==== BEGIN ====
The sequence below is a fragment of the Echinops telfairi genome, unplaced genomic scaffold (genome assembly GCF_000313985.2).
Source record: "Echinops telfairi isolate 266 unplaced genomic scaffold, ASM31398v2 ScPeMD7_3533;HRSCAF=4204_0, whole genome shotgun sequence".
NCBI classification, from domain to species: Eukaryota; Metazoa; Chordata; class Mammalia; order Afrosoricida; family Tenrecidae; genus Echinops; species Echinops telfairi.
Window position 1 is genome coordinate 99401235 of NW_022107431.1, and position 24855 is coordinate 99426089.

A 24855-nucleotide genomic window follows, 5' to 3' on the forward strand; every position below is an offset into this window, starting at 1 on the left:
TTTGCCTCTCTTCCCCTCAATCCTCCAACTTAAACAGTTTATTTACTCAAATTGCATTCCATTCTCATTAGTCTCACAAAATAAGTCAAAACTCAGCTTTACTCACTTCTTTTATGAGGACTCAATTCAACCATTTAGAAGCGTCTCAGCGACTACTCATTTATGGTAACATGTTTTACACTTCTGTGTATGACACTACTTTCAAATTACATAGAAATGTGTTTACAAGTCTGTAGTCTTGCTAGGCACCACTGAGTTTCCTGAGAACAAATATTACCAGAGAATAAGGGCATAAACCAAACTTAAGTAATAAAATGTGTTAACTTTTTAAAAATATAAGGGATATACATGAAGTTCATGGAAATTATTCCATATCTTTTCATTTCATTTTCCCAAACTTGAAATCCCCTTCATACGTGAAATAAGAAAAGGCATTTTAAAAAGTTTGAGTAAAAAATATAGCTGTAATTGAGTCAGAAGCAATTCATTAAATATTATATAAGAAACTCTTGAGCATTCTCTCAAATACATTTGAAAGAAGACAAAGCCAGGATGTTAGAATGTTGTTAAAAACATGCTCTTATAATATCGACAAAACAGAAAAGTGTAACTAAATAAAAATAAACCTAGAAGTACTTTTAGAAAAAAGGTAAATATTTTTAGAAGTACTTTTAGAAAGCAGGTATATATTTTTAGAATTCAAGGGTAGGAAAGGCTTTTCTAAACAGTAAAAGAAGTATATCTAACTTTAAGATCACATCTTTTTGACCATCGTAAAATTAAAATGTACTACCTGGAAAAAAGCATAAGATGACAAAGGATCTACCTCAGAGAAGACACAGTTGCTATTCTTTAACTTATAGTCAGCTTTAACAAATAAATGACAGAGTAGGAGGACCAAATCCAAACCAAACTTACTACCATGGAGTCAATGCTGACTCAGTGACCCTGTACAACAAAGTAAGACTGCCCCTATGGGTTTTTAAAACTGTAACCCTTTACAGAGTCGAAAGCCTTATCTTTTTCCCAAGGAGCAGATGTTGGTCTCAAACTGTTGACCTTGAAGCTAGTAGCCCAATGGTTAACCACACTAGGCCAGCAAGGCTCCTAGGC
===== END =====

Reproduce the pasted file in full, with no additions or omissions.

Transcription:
The sequence below is a fragment of the Echinops telfairi genome, unplaced genomic scaffold (genome assembly GCF_000313985.2).
Source record: "Echinops telfairi isolate 266 unplaced genomic scaffold, ASM31398v2 ScPeMD7_3533;HRSCAF=4204_0, whole genome shotgun sequence".
NCBI classification, from domain to species: Eukaryota; Metazoa; Chordata; class Mammalia; order Afrosoricida; family Tenrecidae; genus Echinops; species Echinops telfairi.
Window position 1 is genome coordinate 99401235 of NW_022107431.1, and position 24855 is coordinate 99426089.

A 24855-nucleotide genomic window follows, 5' to 3' on the forward strand; every position below is an offset into this window, starting at 1 on the left:
TTTGCCTCTCTTCCCCTCAATCCTCCAACTTAAACAGTTTATTTACTCAAATTGCATTCCATTCTCATTAGTCTCACAAAATAAGTCAAAACTCAGCTTTACTCACTTCTTTTATGAGGACTCAATTCAACCATTTAGAAGCGTCTCAGCGACTACTCATTTATGGTAACATGTTTTACACTTCTGTGTATGACACTACTTTCAAATTACATAGAAATGTGTTTACAAGTCTGTAGTCTTGCTAGGCACCACTGAGTTTCCTGAGAACAAATATTACCAGAGAATAAGGGCATAAACCAAACTTAAGTAATAAAATGTGTTAACTTTTTAAAAATATAAGGGATATACATGAAGTTCATGGAAATTATTCCATATCTTTTCATTTCATTTTCCCAAACTTGAAATCCCCTTCATACGTGAAATAAGAAAAGGCATTTTAAAAAGTTTGAGTAAAAAATATAGCTGTAATTGAGTCAGAAGCAATTCATTAAATATTATATAAGAAACTCTTGAGCATTCTCTCAAATACATTTGAAAGAAGACAAAGCCAGGATGTTAGAATGTTGTTAAAAACATGCTCTTATAATATCGACAAAACAGAAAAGTGTAACTAAATAAAAATAAACCTAGAAGTACTTTTAGAAAAAAGGTAAATATTTTTAGAAGTACTTTTAGAAAGCAGGTATATATTTTTAGAATTCAAGGGTAGGAAAGGCTTTTCTAAACAGTAAAAGAAGTATATCTAACTTTAAGATCACATCTTTTTGACCATCGTAAAATTAAAATGTACTACCTGGAAAAAAGCATAAGATGACAAAGGATCTACCTCAGAGAAGACACAGTTGCTATTCTTTAACTTATAGTCAGCTTTAACAAATAAATGACAGAGTAGGAGGACCAAATCCAAACCAAACTTACTACCATGGAGTCAATGCTGACTCAGTGACCCTGTACAACAAAGTAAGACTGCCCCTATGGGTTTTTAAAACTGTAACCCTTTACAGAGTCGAAAGCCTTATCTTTTTCCCAAGGAGCAGATGTTGGTCTCAAACTGTTGACCTTGAAGCTAGTAGCCCAATGGTTAACCACACTAGGCCAGCAAGGCTCCTAGGC